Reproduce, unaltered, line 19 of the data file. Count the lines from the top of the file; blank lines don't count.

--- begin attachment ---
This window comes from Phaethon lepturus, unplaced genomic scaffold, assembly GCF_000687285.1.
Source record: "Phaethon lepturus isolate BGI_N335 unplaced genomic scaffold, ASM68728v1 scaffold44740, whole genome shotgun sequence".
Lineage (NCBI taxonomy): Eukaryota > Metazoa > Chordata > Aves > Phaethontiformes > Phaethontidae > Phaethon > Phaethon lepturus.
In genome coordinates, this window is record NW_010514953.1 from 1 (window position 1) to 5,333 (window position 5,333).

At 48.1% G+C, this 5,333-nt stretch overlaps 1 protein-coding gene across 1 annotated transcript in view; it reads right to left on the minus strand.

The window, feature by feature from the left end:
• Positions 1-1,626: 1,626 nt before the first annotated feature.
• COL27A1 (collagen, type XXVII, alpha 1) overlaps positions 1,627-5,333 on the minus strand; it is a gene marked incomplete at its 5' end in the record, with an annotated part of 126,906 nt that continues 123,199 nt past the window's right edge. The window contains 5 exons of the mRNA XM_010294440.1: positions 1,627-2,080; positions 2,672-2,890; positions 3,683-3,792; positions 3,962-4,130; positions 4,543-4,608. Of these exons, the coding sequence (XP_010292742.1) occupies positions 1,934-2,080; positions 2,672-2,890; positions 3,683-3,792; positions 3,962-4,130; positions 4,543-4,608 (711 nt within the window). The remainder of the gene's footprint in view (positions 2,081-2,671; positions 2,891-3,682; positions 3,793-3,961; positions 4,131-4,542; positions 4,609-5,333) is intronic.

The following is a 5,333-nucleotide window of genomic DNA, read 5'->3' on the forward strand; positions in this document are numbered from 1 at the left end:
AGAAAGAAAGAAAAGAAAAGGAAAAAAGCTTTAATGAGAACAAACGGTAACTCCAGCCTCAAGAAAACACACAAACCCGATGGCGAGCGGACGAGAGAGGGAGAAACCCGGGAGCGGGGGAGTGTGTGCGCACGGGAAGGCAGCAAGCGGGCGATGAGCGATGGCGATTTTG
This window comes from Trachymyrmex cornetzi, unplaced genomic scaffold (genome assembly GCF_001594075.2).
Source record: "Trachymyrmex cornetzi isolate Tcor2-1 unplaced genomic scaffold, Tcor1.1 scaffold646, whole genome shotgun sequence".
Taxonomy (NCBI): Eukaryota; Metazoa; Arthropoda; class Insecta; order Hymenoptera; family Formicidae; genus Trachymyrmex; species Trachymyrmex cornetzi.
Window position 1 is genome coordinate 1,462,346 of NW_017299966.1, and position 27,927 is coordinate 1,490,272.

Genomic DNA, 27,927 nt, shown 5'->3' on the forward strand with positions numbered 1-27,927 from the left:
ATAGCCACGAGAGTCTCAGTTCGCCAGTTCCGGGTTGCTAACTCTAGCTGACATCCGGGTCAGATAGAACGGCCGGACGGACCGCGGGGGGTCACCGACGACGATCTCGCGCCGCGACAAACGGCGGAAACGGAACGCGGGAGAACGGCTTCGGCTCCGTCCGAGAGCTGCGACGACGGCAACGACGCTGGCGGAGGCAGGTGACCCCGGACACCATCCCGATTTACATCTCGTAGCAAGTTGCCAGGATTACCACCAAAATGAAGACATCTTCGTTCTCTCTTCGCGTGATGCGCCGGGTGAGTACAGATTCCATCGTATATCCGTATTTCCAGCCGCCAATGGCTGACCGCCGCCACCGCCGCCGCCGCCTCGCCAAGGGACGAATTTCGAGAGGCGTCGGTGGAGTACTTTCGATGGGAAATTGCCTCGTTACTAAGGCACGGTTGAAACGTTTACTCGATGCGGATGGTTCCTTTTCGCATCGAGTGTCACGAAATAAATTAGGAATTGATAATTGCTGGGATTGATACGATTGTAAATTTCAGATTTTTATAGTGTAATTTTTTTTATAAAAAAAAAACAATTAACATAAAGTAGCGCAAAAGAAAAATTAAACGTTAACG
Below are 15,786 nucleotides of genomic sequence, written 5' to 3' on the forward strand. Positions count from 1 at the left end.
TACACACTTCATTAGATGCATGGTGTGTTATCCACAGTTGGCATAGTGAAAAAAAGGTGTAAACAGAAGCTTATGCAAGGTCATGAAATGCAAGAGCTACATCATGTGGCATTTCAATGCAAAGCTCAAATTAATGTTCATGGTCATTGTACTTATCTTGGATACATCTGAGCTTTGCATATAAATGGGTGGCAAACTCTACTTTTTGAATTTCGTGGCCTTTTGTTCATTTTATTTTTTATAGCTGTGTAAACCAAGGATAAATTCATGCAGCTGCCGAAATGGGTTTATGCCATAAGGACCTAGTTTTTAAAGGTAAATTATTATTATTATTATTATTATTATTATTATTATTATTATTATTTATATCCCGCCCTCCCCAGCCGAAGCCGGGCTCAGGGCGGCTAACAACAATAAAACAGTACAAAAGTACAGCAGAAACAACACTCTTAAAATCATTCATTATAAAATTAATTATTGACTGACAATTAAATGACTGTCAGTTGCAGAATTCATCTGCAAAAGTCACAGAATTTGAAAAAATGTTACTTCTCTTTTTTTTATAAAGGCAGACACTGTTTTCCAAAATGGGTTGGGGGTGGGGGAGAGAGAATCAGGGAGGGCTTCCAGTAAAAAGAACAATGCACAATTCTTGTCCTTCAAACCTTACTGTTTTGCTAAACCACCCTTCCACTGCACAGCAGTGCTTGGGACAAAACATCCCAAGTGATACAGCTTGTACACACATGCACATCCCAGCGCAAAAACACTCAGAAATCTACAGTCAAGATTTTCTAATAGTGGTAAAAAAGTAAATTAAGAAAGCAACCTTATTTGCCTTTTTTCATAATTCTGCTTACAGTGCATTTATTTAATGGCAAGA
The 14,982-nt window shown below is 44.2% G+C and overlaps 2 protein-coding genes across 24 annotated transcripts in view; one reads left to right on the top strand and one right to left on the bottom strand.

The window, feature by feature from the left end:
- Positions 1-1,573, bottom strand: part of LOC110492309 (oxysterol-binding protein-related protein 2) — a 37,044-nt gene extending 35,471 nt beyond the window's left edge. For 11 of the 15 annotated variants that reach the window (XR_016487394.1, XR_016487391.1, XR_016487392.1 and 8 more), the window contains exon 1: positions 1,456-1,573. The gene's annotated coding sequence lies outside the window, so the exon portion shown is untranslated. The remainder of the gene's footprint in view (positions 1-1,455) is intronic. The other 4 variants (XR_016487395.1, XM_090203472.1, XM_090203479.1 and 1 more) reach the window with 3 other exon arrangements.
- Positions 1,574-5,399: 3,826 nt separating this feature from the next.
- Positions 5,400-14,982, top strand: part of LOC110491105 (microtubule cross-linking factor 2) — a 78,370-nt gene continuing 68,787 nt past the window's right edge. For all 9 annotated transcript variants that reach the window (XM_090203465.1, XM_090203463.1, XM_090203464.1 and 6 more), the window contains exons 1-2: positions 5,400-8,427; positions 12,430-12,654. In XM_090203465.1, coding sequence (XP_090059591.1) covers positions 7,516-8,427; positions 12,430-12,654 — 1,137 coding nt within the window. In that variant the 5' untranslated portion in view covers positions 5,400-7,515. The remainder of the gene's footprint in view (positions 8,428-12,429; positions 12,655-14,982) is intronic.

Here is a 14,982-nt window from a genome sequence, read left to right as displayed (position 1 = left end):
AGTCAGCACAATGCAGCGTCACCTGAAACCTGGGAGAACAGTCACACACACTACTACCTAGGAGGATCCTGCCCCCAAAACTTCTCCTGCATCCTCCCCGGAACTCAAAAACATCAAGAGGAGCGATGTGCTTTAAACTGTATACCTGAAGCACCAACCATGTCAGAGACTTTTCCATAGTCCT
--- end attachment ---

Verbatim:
The 14,982-nt window shown below is 44.2% G+C and overlaps 2 protein-coding genes across 24 annotated transcripts in view; one reads left to right on the top strand and one right to left on the bottom strand.